Famed graphic designer and racial, cultural and gender equity advocate Cheryl D. Miller donates personal archive to Stanford Libraries
Special Collections at Stanford Libraries is the beneficiary of the Cheryl D. Miller collection, a rich archive that documents Miller’s research and advocacy work related to racial, cultural and gender equity, diversity and inclusion. In the 1970s, as a young female of multiracial and multiethnic background, her mother of Philippine descent from the West Indies and her father African American, Miller was determined to forge ahead and complete her education, connect with mentors in the design industry, and ultimately establish a reputable design firm.
The Cheryl D. Miller collection illuminates an important era of design innovation through the advertising and external messaging narratives created for her firm's clients. The archive includes personal correspondence, design files and proofs, photographs, first edition prints and taped interviews with clients and design professionals, like Paul Rand, a renowned New York based designer known for creating innovative visual identities for some of the largest companies in the United States during the 1930s, 40s and 50s.
Regina Roberts, librarian for Communication & Journalism, Anthropology, Feminist Studies and Lusophone Africa at Stanford Libraries, contacted Miller after Michael Grant, a John S. Knight Fellow at Stanford, inquired about a thesis Miller wrote. “I asked Regina if she could help me gain access to a thesis written by Cheryl D. Miller about the absence of African Americans in the design industry,” said Grant. “Not only did Regina find it, she was able to secure copyright with Mrs. Miller so I could share it with my reading group."
"During my conversation with Cheryl, I could tell there was more to explore—there was a story to tell far beyond her thesis,” said Roberts.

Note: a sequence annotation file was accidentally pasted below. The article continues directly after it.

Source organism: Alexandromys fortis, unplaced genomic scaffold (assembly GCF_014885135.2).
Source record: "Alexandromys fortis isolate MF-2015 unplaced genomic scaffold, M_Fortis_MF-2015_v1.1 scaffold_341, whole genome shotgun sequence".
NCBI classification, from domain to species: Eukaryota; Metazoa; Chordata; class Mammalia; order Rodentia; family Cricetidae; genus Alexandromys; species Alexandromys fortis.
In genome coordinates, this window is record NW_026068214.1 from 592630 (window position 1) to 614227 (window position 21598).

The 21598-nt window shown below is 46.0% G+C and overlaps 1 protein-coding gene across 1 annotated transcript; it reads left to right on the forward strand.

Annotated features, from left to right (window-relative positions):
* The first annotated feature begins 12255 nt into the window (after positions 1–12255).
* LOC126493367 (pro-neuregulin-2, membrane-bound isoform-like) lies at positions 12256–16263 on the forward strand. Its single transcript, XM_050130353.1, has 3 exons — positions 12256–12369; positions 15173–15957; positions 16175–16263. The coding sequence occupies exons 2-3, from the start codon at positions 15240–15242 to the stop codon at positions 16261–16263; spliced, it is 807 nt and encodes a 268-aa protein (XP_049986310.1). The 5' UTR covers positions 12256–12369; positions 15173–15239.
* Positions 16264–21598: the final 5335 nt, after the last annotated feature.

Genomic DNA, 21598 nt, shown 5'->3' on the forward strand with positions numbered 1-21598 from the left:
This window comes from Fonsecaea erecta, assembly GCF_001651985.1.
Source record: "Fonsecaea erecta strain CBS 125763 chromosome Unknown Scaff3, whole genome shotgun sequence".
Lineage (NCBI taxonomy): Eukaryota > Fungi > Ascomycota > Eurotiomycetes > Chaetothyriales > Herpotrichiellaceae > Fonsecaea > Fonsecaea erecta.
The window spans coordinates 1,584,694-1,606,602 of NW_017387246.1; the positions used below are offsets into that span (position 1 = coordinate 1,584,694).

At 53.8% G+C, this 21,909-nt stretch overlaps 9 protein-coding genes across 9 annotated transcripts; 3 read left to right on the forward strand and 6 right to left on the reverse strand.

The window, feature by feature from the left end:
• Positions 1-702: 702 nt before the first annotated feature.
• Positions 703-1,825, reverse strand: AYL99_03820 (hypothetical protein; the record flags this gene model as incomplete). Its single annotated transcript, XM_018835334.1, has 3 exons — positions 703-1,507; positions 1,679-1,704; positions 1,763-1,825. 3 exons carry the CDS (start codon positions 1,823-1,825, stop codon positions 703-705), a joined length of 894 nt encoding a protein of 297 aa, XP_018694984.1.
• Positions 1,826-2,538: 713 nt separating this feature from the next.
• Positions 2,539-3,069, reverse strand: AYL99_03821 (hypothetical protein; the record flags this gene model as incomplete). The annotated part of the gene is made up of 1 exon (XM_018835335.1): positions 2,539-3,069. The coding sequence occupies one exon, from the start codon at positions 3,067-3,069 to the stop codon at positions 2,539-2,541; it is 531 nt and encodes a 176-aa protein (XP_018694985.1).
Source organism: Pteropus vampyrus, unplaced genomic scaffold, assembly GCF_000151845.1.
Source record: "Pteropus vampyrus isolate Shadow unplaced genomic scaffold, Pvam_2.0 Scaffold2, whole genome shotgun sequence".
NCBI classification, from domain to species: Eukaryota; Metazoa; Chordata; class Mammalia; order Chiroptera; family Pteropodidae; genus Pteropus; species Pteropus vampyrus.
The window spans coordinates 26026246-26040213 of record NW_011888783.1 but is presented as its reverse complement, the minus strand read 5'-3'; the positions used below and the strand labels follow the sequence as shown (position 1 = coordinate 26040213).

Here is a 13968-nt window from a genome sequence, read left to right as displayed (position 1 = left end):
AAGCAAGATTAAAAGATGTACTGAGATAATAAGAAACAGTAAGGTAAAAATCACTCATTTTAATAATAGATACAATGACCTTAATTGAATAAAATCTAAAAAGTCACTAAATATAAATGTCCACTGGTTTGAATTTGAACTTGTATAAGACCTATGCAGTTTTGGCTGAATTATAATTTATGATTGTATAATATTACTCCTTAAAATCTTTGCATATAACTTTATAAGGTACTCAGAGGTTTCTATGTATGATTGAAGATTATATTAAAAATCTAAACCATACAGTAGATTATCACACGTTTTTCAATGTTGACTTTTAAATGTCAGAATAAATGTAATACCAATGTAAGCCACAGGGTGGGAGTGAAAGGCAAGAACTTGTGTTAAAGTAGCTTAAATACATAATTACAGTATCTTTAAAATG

Roberts' instincts proved to be correct. Researchers will find Miller’s studio design work and process; her research and qualitative interviews used to complete her master’s degrees from Pratt Institute and the Union Theological Seminary in New York City; as well as family research and the manuscript for her memoir Black Coral: A Daughter's Apology to Her Asian Island Mother, which describes her own journey to understand her multi-ethnic, multi-racial background and its impact on her own identity.
“Cheryl is an excellent archivist,” said Roberts. “She has meticulously documented her career and the evolution of the design industry. Her archive offers a unique perspective as an entrepreneur, woman and person of color during this important time in U.S. history.”
Miller started her career in the early 1970s, having attended the Rhode Island School of Design and graduated from Maryland College of Art. She led a team of designers through the creation of a set and studio design features for the newly launched public television station, WHMM-TV 32 at Howard University, while also building her own company, Cheryl Miller Design, Inc., creating logos for corporations and nonprofits in the Mid-Atlantic, Washington D.C. area.
She moved to New York City to complete her graduate degree in Communications Design from the Pratt Institute School of Art and Design and grow her company, which flourished as a top corporate identity design firm, with notable corporate clients including Time Warner, Inc., the Ford Foundation, Philip Morris, and McDonalds. She also worked for non-profit organizations that grew out of the Civil Rights Movement, including the Congressional Black Caucus Foundation, Joint Center for Political and Economic Studies, NAACP, Legal Defense Fund, the United Negro College Fund, the Studio Museum in Harlem, and the YWCA. Miller was commissioned by NASA to create the poster for Mae Jemison, the first African American woman to orbit in space on the Space Shuttle Endeavour.
In conversations with Roberts, Miller expressed her hope that the collection inspires the next generation of graphic artists. It hasn't taken long for that hope to be realized. Grant, who initially inquired about Miller's thesis, which led to Cheryl Miller's archive coming to Stanford, will be working with Roberts utilizing the collection while finishing his research.
“Too often these important stories remain unknown until someone has passed away,” said Grant. “Aside from Mrs. Miller’s accomplishments and stellar reputation in the design industry, researchers will benefit from the first-hand accounts she has provided the Libraries for much of what is represented in these boxes,” said Grant. “She is very transparent about her successes and the challenges she faced, which has inspired me to talk more freely about my own failures and struggles, so others may learn from me as I am learning from her.”
The Cheryl D. Miller Collection is currently not open for research until processing is complete. Stanford Libraries benefits from generous gifts of materials and archives, however because these gifts are unbudgeted, allocating funds to make the collection discoverable is a challenge. To help the Libraries expedite access for unprocessed collections, including the Cheryl D. Miller Collection, please call the Development Office for Stanford Libraries at 650-723-3866.
###Note: All photos are courtsey of Lisa Barlow